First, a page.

A Rare George IV Amboyna and Ebony Side Cabinet
English, circa 1825
Height: 34 ¾ (89 cm)
Width: 60 ¼ in (153 cm)
Depth: 17 in (43 cm)
During the 17th century powerful trading companies, such as the British East India Company, and its Dutch Counterpart, the VOC were drawn to the islands of Southeast Asia; their pepper, nutmegs. cloves. gold, rare dye woods and other jungle produce, have for centuries attracted visitors from all over the world. The distinctive burr of Amboyna is native to Southeast Asia, with the specific geographical source rooted in Amboina, a tiny island famed at first in the western world as the source of cloves and other foreign rarities.
The port of Amboina was the departure point for ships trading with nearby Ceram, the Banda islands and the Moluccas, where mace and nutmeg were found. Therefore, despite its small size, Amboina had strategic, commercial and geographical significance for those involved in the spice trade. Amboina was initially under Portuguese control, before it was taken over by the Dutch in 1605, and for two decades the Dutch and English traded here side by side, until the Amboina massacre of 1623 when the english traders were executed, without warning by their Dutch rivals.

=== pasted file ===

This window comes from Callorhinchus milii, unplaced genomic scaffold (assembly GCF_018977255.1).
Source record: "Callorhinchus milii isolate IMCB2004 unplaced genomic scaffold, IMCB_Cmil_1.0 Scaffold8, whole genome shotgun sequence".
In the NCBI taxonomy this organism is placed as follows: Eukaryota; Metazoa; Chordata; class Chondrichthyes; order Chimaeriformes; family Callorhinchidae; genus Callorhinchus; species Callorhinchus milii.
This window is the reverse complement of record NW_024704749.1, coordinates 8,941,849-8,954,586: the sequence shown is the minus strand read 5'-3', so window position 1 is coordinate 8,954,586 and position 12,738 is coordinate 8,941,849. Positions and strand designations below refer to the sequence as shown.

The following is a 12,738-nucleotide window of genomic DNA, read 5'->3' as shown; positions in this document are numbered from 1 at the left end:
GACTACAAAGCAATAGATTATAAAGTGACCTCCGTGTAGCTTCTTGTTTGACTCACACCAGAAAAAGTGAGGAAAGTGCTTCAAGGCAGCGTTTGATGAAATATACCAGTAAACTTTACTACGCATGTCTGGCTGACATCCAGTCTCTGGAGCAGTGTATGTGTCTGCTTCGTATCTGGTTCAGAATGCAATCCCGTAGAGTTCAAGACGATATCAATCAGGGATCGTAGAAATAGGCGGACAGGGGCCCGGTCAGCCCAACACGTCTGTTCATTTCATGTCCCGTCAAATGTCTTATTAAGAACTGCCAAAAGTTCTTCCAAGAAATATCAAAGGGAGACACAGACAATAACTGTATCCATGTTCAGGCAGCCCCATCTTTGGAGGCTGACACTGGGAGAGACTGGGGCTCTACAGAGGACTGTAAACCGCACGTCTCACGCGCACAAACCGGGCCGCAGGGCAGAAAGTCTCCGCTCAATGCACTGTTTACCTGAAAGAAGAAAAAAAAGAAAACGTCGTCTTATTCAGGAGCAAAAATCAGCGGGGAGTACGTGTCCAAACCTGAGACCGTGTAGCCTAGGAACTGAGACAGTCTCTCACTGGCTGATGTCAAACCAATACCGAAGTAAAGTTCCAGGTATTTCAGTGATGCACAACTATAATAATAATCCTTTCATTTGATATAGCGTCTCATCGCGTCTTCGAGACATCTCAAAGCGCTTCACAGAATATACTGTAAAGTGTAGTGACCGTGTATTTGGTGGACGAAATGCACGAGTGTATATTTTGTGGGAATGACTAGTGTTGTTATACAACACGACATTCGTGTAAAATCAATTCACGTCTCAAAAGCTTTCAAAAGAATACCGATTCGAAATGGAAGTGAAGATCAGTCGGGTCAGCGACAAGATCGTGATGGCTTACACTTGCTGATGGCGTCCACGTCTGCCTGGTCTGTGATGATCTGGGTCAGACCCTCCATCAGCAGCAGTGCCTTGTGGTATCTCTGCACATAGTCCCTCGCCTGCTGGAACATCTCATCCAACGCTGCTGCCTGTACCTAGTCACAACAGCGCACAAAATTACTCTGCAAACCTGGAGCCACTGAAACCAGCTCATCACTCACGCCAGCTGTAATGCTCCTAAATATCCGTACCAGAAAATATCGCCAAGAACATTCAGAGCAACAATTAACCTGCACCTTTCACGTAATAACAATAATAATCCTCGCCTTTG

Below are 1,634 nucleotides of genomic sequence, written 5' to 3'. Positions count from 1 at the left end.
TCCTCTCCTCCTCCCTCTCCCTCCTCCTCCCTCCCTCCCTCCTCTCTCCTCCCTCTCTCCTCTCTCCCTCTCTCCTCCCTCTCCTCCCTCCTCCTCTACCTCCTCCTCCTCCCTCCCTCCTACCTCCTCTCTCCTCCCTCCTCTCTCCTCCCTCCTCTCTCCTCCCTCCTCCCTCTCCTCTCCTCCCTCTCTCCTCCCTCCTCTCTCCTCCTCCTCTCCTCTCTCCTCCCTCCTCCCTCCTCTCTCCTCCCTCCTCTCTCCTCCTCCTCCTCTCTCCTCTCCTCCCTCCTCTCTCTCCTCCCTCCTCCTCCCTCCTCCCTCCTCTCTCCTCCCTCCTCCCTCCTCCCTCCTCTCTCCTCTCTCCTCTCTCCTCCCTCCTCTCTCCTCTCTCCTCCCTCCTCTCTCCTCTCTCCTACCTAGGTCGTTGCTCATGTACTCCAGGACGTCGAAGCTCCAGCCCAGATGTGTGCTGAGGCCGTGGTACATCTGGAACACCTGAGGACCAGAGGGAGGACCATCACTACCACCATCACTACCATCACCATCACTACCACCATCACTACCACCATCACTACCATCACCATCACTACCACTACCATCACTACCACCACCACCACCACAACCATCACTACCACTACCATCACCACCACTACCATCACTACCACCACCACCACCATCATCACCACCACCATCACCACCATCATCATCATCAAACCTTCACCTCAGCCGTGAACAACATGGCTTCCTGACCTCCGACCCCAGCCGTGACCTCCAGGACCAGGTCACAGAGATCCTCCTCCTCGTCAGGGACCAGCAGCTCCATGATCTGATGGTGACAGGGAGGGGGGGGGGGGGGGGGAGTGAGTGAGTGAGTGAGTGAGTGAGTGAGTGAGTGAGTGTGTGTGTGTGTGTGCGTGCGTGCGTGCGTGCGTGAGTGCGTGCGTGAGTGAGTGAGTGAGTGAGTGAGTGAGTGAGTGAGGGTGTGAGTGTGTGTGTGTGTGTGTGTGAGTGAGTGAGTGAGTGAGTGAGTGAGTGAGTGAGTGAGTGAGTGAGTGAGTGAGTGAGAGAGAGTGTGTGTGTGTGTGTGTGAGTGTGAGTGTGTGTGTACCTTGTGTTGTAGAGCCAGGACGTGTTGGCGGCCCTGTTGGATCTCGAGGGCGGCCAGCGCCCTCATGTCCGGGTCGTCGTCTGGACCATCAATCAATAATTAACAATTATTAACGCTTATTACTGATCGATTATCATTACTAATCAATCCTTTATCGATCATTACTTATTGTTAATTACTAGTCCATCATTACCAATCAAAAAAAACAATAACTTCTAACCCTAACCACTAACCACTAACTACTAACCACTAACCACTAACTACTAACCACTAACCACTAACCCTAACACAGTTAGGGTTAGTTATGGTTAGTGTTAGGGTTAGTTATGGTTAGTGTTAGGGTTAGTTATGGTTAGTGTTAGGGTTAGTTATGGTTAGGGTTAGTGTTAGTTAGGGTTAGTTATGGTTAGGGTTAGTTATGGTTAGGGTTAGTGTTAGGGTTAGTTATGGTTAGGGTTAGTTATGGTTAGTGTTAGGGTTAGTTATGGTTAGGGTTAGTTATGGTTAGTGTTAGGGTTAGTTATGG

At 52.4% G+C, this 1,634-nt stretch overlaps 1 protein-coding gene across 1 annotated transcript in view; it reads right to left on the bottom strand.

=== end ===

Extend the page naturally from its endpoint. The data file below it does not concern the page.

It is remarkable, therefore to consider the history and story of how this incredibly rare and expensive indigenous wood, travelled across the world to form this stunning English cabinet. These sea voyages were dangerous and specifically before the invention of steam engines, depended on wind, meaning the excursions were long and unpredictable. Furthermore, specific sea routes presented numerous challenges that delayed recovery of initial costs. This, combined with the rarity of the wood, made the burr exceptionally expensive and highly sought after.
The earliest reference to 'Amboina' wood in an english context occurs in the customs returns for 1730 and 1731, when a little over four hundred weight was imported by the East India Company. The valuation at about £1 per hundred weight before shipping and duty, made it slightly dearer than ebony, and considerably more expensive than rosewood.